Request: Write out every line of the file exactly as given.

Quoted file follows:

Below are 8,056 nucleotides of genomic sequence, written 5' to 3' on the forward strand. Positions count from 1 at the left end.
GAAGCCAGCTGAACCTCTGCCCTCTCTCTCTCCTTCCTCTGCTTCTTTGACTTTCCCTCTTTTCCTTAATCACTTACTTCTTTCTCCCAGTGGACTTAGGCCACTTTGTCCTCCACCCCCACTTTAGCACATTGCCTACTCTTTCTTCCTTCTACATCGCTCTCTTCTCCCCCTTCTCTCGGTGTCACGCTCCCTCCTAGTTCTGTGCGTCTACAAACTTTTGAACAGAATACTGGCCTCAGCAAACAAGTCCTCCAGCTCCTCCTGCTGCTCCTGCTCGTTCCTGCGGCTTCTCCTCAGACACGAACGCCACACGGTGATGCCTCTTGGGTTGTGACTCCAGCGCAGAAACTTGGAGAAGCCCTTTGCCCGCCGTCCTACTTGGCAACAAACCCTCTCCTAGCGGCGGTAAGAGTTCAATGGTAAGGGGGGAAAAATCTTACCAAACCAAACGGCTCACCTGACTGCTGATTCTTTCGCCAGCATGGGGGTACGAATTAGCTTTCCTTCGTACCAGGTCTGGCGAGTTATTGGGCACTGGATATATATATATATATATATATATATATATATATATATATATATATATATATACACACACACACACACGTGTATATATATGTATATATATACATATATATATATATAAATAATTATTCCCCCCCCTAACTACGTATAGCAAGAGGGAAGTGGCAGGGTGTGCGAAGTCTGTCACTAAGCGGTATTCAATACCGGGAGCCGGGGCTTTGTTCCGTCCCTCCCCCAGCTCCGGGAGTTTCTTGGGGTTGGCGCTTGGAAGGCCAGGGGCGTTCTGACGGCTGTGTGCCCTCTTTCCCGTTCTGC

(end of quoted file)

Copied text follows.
Below are 8,056 nucleotides of genomic sequence, written 5' to 3' on the forward strand. Positions count from 1 at the left end.
GAAGCCAGCTGAACCTCTGCCCTCTCTCTCTCCTTCCTCTGCTTCTTTGACTTTCCCTCTTTTCCTTAATCACTTACTTCTTTCTCCCAGTGGACTTAGGCCACTTTGTCCTCCACCCCCACTTTAGCACATTGCCTACTCTTTCTTCCTTCTACATCGCTCTCTTCTCCCCCTTCTCTCGGTGTCACGCTCCCTCCTAGTTCTGTGCGTCTACAAACTTTTGAACAGAATACTGGCCTCAGCAAACAAGTCCTCCAGCTCCTCCTGCTGCTCCTGCTCGTTCCTGCGGCTTCTCCTCAGACACGAACGCCACACGGTGATGCCTCTTGGGTTGTGACTCCAGCGCAGAAACTTGGAGAAGCCCTTTGCCCGCCGTCCTACTTGGCAACAAACCCTCTCCTAGCGGCGGTAAGAGTTCAATGGTAAGGGGGGAAAAATCTTACCAAACCAAACGGCTCACCTGACTGCTGATTCTTTCGCCAGCATGGGGGTACGAATTAGCTTTCCTTCGTACCAGGTCTGGCGAGTTATTGGGCACTGGATATATATATATATATATATATATATATATATATATATATATATATATATATACACACACACACACACGTGTATATATATGTATATATATACATATATATATATATAAATAATTATTCCCCCCCCTAACTACGTATAGCAAGAGGGAAGTGGCAGGGTGTGCGAAGTCTGTCACTAAGCGGTATTCAATACCGGGAGCCGGGGCTTTGTTCCGTCCCTCCCCCAGCTCCGGGAGTTTCTTGGGGTTGGCGCTTGGAAGGCCAGGGGCGTTCTGACGGCTGTGTGCCCTCTTTCCCGTTCTGC